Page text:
In the third post looking at the 2014 incident records published by the London Fire Brigade, we explore if there are any temporal patterns
The image above is a plot of the coordinates recorded for every incident from 1st January to 30th November 2014 within the Greater London area, coloured by the type of property attended – residential dwellings (red and orange), non-residential (purple), outdoor structures (green) and vehicles (blue and grey). See if you can spot the cluster of grey dots representing aircraft. Shouldn’t be difficult if you read the last post…
In this post, we’re going to look at the London Fire Brigade (LFB) incident records for 2014 from a time perspective. As with the last post, we’ll first look at differences between incident categories, and then between properties.
First up, is there any variation across the seasons?
The vagaries of the British weather may be highlighted by flooding incidents rising from June to August… but the most interesting pattern is how automatic false alarms increase from June through to October whilst Fire incidents decrease. It will be interesting to see if this is an annual pattern. We’ll be looking at the five-year trends in another post.
Looking at the categories as a stacked bar chart for both months of the year and days of the week doesn’t show many surprises:
In the months, February is the lowest but there is a significant increase in incidents under the ‘Make Safe/Evacuation/Rescue’ category. We had a lot of flooding in London and the surrounding areas last February. It’s possible that some incidents were categorised as ‘Evacuation’ and ‘Rescue from water’.
The most interesting breakdown to explore is hourly. What happens to the volume and type of incidents throughout a 24-hour day?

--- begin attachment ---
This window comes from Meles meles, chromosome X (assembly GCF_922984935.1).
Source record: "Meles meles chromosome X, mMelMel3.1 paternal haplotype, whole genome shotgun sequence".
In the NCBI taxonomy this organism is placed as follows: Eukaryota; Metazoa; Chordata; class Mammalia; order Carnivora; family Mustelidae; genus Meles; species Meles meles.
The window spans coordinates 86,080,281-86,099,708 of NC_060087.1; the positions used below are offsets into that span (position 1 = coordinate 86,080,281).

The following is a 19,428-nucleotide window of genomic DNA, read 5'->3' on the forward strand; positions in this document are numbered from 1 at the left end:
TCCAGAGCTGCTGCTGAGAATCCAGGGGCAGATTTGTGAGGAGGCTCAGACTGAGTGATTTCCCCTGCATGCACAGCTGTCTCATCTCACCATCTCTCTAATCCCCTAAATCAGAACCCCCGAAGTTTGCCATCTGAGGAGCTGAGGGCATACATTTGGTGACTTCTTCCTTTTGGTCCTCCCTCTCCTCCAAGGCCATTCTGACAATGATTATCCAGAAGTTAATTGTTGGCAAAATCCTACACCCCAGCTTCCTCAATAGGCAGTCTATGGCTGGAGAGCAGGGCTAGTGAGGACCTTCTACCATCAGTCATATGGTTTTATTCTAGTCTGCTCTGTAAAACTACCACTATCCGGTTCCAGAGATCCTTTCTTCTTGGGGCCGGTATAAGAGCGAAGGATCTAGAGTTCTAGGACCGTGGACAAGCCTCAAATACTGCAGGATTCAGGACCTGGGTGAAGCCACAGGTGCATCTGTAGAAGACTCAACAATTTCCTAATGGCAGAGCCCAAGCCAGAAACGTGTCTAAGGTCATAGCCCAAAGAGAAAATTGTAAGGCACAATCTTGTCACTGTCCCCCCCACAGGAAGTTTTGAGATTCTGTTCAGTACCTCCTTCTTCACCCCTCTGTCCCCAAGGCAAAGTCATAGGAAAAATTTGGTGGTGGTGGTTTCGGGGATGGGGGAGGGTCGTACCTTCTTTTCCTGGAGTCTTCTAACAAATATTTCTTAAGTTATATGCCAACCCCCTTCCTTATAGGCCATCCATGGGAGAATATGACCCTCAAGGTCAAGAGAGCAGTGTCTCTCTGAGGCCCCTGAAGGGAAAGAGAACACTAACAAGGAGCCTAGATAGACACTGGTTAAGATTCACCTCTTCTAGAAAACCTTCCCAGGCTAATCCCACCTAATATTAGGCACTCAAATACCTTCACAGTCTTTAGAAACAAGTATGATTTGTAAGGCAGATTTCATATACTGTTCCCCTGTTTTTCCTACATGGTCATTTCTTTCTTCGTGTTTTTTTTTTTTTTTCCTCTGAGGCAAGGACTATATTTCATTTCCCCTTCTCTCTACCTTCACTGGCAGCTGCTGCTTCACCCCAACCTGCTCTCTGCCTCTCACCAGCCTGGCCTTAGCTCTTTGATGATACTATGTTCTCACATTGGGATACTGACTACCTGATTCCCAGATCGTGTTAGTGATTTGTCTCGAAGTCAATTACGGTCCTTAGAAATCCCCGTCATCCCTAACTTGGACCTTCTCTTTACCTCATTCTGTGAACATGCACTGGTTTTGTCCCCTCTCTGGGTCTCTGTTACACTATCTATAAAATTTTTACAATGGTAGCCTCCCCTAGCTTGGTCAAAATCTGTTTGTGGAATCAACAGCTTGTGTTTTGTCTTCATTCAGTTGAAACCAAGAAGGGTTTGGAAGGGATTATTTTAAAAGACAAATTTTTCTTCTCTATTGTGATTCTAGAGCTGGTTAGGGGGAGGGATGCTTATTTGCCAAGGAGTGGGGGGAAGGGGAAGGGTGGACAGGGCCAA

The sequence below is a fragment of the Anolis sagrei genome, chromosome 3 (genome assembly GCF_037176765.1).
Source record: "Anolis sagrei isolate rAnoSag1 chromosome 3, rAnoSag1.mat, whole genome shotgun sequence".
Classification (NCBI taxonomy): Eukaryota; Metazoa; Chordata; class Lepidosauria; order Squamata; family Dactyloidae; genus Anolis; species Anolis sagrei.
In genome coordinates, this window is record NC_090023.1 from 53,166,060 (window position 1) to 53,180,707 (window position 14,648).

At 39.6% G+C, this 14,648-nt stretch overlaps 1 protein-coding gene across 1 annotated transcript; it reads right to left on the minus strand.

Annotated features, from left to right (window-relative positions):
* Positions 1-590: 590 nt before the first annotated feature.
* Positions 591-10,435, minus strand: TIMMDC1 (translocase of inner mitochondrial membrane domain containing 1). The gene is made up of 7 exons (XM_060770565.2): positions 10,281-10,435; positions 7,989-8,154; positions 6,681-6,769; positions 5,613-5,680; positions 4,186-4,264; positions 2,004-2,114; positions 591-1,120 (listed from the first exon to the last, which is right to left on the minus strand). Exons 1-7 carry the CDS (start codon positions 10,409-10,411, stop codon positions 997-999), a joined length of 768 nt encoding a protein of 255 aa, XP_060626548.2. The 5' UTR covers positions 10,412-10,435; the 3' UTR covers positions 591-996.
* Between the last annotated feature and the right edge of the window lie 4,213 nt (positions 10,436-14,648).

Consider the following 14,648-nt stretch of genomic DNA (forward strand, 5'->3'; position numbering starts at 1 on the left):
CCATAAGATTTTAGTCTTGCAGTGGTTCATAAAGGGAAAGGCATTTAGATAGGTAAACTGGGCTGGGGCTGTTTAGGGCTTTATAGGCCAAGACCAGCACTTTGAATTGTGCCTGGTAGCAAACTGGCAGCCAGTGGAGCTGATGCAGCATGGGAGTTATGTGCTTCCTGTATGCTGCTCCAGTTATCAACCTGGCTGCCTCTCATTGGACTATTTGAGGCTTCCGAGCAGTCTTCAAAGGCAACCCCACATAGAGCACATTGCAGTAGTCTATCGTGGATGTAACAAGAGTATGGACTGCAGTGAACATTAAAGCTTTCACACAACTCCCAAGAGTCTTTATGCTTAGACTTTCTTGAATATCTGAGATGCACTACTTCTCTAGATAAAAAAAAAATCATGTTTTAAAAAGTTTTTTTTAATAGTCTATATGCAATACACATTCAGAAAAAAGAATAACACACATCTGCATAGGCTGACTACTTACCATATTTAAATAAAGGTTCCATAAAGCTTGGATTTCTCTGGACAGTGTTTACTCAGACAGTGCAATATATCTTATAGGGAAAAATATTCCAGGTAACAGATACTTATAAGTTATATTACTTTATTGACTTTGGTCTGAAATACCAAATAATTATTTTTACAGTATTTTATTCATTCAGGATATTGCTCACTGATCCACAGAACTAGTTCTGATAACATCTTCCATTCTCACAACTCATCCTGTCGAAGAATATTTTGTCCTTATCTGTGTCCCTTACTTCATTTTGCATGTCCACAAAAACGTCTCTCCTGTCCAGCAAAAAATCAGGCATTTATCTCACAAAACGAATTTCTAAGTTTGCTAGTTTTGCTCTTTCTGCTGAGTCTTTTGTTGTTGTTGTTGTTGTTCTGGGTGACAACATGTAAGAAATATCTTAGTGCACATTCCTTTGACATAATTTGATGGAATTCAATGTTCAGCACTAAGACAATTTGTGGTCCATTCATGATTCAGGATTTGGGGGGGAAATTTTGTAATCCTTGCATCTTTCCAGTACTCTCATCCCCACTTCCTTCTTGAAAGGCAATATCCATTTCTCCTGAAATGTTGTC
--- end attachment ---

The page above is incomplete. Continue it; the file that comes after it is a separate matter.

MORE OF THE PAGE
Plotting each category individually, it’s clear to see that false alarms caused by automatic fire alarms rise rapidly during the morning. They decline in the afternoon whilst incidents of actual fires continue to rise.
Plotting as a stacked bar chart shows how the total volume of incidents varies throughout the day and highlights the increase in fires in the afternoon as false alarms decrease:
And finally, visualising the percentages for each hour of the day:
Plotting as percentages more clearly emphasises the shift from actual fires and manual false alarms or no action required to false alarms triggered by automatic fire alarms from 6am to 11am.
Let’s have a look at the time spread by location type to see if there is any suggestion of correlation:
In the morning it’s a competition between residential dwellings and non-residential premises but by midday, incidents at dwellings continue to rise while those at non-residential tail off. Outdoor incidents rise steadily from 6am to 6pm before tailing off, with a jump at 5pm that coincides with post-work ‘Happy Hour’. Will have to dig deeper to test that assumption…
Plotting as a stacked bar chart again helps show how all incidents are divided up amongst the property categories:
There does seem to be a correlation between the number of automatic fire alarms causing false alarms and the rise in visits to non-residential locations during the morning.
Visualising as percentages helps highlight the pattern. Incidents involving non-residential properties clearly rise during the morning before tailing off and flattening out in the afternoon, which is a similar pattern to false alarms triggered by automatic fire alarms.
Just by plotting the basic information, some patterns have already begun to emerge. In the next analysis, we’ll be exploring the mobilisation data, distance travelled and local variations in types of incident.